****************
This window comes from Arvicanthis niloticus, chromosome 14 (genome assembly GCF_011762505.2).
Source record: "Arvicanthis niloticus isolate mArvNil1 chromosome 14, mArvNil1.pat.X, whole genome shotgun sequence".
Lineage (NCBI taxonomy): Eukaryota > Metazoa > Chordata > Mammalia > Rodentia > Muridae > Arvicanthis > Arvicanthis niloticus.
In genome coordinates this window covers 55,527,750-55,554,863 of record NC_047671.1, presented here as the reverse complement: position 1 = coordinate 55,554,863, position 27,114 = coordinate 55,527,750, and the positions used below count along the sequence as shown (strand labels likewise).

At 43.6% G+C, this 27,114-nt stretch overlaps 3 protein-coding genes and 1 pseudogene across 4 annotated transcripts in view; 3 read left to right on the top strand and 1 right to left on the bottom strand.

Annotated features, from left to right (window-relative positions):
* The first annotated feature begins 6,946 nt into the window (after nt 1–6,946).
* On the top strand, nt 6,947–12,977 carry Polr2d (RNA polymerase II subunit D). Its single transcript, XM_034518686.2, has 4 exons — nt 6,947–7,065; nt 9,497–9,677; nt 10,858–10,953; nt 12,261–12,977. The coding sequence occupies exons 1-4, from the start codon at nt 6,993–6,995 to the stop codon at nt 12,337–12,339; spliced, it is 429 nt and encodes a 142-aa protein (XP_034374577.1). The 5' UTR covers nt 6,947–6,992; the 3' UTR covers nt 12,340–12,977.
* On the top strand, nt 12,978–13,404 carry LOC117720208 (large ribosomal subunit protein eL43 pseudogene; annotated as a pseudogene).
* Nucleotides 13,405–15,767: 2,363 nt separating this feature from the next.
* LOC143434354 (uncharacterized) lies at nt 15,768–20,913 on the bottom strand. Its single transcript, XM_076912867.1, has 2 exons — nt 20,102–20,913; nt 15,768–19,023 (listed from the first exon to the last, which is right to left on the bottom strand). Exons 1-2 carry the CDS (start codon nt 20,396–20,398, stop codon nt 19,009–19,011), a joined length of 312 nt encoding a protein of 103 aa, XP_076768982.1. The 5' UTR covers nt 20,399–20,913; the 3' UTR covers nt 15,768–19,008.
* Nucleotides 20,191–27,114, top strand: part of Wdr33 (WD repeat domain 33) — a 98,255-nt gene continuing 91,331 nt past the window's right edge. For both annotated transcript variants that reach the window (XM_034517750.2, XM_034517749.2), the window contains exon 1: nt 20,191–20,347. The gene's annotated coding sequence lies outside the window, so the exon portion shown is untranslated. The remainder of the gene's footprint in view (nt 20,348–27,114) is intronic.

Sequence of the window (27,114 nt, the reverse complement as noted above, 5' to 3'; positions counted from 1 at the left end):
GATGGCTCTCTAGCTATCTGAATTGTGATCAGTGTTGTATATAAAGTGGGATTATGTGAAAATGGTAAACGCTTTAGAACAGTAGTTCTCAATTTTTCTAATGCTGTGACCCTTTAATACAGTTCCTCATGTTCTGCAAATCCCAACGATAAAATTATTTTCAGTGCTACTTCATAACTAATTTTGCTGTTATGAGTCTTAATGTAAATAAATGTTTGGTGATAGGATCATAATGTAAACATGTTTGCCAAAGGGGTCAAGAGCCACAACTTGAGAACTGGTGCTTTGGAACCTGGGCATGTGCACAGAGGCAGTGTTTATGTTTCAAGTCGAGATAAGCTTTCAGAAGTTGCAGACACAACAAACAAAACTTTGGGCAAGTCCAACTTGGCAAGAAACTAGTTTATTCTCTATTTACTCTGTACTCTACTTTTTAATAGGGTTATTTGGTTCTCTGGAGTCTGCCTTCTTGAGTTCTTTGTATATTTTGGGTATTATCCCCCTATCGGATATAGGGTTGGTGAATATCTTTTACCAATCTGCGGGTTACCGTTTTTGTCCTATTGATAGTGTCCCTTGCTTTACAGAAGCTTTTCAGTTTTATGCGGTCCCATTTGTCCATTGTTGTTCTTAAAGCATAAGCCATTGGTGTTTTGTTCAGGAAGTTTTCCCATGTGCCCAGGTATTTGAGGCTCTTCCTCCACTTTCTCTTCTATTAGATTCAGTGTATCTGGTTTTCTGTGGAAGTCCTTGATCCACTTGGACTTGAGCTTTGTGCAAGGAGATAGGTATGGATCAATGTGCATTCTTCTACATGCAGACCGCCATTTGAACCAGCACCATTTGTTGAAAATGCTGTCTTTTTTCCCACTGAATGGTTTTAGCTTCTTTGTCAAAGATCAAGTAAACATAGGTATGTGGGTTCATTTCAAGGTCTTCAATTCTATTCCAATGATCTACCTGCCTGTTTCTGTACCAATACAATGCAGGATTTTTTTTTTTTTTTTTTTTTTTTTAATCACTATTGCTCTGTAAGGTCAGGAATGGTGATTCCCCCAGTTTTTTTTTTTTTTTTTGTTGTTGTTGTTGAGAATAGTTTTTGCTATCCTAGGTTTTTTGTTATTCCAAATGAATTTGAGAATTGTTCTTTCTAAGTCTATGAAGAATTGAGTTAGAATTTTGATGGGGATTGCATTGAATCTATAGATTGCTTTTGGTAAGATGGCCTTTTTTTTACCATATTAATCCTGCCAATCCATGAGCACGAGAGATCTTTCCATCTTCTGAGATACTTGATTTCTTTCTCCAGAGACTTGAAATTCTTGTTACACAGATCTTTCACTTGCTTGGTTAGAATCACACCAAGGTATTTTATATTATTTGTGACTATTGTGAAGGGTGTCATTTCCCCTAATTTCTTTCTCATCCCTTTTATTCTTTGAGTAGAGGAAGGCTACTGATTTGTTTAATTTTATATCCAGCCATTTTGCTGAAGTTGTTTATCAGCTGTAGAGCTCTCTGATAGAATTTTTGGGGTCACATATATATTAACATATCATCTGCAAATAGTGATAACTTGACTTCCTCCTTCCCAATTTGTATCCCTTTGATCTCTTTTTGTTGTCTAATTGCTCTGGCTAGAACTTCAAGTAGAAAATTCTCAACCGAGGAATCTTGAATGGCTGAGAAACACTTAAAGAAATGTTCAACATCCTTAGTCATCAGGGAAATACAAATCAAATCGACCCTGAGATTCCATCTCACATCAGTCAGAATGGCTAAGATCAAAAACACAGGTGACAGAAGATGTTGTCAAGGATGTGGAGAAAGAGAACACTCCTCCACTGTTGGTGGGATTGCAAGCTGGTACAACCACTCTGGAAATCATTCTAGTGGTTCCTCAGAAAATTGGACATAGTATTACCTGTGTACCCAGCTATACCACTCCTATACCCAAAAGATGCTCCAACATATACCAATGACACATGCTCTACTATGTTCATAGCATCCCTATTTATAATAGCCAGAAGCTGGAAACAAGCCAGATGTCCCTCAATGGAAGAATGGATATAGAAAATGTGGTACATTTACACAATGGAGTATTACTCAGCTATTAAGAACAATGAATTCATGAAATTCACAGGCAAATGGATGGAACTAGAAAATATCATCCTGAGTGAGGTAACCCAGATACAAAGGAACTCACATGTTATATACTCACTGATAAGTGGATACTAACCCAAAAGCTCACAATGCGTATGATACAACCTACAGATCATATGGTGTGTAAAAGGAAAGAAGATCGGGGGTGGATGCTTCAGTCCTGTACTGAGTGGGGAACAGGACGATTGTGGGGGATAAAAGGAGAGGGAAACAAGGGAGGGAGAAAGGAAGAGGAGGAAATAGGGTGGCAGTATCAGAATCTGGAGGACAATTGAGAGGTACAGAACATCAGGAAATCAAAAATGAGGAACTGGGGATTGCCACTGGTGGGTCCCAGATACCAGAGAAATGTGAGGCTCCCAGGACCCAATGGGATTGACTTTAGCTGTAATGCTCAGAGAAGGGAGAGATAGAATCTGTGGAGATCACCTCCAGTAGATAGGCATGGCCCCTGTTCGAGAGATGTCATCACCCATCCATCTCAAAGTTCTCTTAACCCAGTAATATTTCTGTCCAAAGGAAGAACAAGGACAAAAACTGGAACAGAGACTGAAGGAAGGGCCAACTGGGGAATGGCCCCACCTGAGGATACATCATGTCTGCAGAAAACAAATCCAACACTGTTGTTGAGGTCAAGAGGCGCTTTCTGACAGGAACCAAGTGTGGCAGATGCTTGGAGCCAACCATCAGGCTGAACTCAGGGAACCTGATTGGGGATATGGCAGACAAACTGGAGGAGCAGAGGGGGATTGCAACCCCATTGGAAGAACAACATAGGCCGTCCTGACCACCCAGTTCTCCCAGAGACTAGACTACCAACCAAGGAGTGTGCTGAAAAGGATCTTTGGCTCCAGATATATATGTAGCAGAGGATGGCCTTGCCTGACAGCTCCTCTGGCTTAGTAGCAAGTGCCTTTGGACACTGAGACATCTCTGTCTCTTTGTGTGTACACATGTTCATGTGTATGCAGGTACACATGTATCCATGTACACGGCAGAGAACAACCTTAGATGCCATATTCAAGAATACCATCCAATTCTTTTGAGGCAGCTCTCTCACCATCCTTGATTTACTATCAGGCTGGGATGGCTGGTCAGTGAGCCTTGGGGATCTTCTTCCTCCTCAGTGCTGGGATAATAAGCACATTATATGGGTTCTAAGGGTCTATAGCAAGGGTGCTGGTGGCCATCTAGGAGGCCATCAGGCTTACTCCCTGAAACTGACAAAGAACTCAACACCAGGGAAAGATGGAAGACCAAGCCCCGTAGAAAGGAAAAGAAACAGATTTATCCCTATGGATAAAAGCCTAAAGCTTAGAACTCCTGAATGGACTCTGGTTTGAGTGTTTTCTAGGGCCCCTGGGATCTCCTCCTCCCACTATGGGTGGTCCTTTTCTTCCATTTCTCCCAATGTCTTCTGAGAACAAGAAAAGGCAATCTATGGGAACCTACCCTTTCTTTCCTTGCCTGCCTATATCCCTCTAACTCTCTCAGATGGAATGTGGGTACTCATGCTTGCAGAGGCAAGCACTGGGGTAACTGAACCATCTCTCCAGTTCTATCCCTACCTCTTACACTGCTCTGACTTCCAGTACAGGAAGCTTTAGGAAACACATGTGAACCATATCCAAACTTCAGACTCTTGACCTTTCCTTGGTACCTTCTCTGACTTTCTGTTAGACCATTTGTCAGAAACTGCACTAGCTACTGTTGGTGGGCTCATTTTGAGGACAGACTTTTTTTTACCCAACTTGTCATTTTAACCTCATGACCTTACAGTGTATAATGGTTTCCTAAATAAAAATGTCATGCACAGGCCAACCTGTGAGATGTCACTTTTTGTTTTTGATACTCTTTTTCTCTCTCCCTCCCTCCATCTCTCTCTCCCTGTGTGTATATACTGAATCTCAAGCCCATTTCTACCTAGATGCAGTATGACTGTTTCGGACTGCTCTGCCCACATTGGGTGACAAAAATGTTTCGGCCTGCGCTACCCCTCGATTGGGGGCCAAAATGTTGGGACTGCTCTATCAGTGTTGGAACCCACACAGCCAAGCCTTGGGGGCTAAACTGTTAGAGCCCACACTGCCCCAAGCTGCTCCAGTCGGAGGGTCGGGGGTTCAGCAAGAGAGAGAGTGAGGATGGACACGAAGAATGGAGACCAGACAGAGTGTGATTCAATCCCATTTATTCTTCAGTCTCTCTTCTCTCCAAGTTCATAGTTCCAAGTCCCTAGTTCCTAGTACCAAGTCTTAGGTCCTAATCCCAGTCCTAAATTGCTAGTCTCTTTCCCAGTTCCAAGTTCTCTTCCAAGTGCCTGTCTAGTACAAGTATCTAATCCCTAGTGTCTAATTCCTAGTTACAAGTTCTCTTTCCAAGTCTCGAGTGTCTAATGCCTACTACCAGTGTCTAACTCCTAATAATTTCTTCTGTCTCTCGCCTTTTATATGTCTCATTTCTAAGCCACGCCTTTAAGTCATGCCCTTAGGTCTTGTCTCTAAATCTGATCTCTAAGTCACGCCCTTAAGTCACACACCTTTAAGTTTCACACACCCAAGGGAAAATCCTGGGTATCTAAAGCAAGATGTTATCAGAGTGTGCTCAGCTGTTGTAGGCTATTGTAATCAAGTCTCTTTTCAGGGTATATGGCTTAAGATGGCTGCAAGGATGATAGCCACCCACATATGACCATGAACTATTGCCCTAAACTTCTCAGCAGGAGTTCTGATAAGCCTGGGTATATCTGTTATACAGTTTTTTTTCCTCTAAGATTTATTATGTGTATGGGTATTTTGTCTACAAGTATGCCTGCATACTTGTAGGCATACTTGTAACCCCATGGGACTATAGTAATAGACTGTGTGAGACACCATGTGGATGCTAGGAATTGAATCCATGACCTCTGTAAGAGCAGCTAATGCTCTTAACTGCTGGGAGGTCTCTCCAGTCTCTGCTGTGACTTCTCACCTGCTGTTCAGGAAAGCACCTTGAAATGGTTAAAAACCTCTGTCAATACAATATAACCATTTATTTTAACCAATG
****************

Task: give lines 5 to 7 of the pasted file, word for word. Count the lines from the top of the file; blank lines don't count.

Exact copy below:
At 43.6% G+C, this 27,114-nt stretch overlaps 3 protein-coding genes and 1 pseudogene across 4 annotated transcripts in view; 3 read left to right on the top strand and 1 right to left on the bottom strand.

Annotated features, from left to right (window-relative positions):
* The first annotated feature begins 6,946 nt into the window (after nt 1–6,946).